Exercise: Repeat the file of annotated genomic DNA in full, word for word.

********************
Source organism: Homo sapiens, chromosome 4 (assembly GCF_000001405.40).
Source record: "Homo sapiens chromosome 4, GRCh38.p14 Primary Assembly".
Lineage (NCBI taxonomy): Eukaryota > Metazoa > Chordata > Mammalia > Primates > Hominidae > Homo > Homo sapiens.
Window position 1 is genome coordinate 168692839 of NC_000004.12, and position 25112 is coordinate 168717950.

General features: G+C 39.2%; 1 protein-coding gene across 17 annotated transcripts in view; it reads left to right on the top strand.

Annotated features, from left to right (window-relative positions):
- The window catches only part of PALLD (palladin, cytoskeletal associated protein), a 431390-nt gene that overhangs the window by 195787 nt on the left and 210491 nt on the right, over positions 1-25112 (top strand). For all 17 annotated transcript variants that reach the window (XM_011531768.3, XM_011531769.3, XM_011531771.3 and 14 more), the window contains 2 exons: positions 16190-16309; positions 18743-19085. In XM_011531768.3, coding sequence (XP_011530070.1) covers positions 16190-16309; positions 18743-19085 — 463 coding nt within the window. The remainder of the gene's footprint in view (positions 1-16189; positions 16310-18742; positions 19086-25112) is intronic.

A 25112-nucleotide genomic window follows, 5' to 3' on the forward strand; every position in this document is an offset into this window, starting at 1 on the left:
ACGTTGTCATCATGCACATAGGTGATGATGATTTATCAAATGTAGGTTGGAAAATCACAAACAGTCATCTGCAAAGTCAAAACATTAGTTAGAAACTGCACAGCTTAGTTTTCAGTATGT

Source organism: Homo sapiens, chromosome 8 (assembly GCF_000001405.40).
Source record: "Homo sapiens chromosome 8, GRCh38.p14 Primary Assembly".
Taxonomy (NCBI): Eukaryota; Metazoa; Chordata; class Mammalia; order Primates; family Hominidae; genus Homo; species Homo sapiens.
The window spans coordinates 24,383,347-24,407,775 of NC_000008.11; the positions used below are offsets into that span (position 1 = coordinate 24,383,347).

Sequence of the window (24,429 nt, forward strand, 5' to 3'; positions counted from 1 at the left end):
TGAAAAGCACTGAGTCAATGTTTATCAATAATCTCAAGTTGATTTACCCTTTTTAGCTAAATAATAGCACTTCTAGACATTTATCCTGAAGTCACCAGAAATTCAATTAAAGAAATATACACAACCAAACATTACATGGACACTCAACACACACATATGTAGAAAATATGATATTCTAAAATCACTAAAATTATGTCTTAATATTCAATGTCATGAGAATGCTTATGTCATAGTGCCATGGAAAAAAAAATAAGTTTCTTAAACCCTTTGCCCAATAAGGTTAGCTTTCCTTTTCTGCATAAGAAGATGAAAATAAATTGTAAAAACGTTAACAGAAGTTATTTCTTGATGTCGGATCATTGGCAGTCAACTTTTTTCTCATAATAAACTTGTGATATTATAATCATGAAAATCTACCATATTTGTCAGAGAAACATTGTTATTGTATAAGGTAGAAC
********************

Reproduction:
Source organism: Homo sapiens, chromosome 4 (assembly GCF_000001405.40).
Source record: "Homo sapiens chromosome 4, GRCh38.p14 Primary Assembly".
Lineage (NCBI taxonomy): Eukaryota > Metazoa > Chordata > Mammalia > Primates > Hominidae > Homo > Homo sapiens.
Window position 1 is genome coordinate 168692839 of NC_000004.12, and position 25112 is coordinate 168717950.

General features: G+C 39.2%; 1 protein-coding gene across 17 annotated transcripts in view; it reads left to right on the top strand.

Annotated features, from left to right (window-relative positions):
- The window catches only part of PALLD (palladin, cytoskeletal associated protein), a 431390-nt gene that overhangs the window by 195787 nt on the left and 210491 nt on the right, over positions 1-25112 (top strand). For all 17 annotated transcript variants that reach the window (XM_011531768.3, XM_011531769.3, XM_011531771.3 and 14 more), the window contains 2 exons: positions 16190-16309; positions 18743-19085. In XM_011531768.3, coding sequence (XP_011530070.1) covers positions 16190-16309; positions 18743-19085 — 463 coding nt within the window. The remainder of the gene's footprint in view (positions 1-16189; positions 16310-18742; positions 19086-25112) is intronic.

A 25112-nucleotide genomic window follows, 5' to 3' on the forward strand; every position in this document is an offset into this window, starting at 1 on the left:
ACGTTGTCATCATGCACATAGGTGATGATGATTTATCAAATGTAGGTTGGAAAATCACAAACAGTCATCTGCAAAGTCAAAACATTAGTTAGAAACTGCACAGCTTAGTTTTCAGTATGT

Source organism: Homo sapiens, chromosome 8 (assembly GCF_000001405.40).
Source record: "Homo sapiens chromosome 8, GRCh38.p14 Primary Assembly".
Taxonomy (NCBI): Eukaryota; Metazoa; Chordata; class Mammalia; order Primates; family Hominidae; genus Homo; species Homo sapiens.
The window spans coordinates 24,383,347-24,407,775 of NC_000008.11; the positions used below are offsets into that span (position 1 = coordinate 24,383,347).

Sequence of the window (24,429 nt, forward strand, 5' to 3'; positions counted from 1 at the left end):
TGAAAAGCACTGAGTCAATGTTTATCAATAATCTCAAGTTGATTTACCCTTTTTAGCTAAATAATAGCACTTCTAGACATTTATCCTGAAGTCACCAGAAATTCAATTAAAGAAATATACACAACCAAACATTACATGGACACTCAACACACACATATGTAGAAAATATGATATTCTAAAATCACTAAAATTATGTCTTAATATTCAATGTCATGAGAATGCTTATGTCATAGTGCCATGGAAAAAAAAATAAGTTTCTTAAACCCTTTGCCCAATAAGGTTAGCTTTCCTTTTCTGCATAAGAAGATGAAAATAAATTGTAAAAACGTTAACAGAAGTTATTTCTTGATGTCGGATCATTGGCAGTCAACTTTTTTCTCATAATAAACTTGTGATATTATAATCATGAAAATCTACCATATTTGTCAGAGAAACATTGTTATTGTATAAGGTAGAAC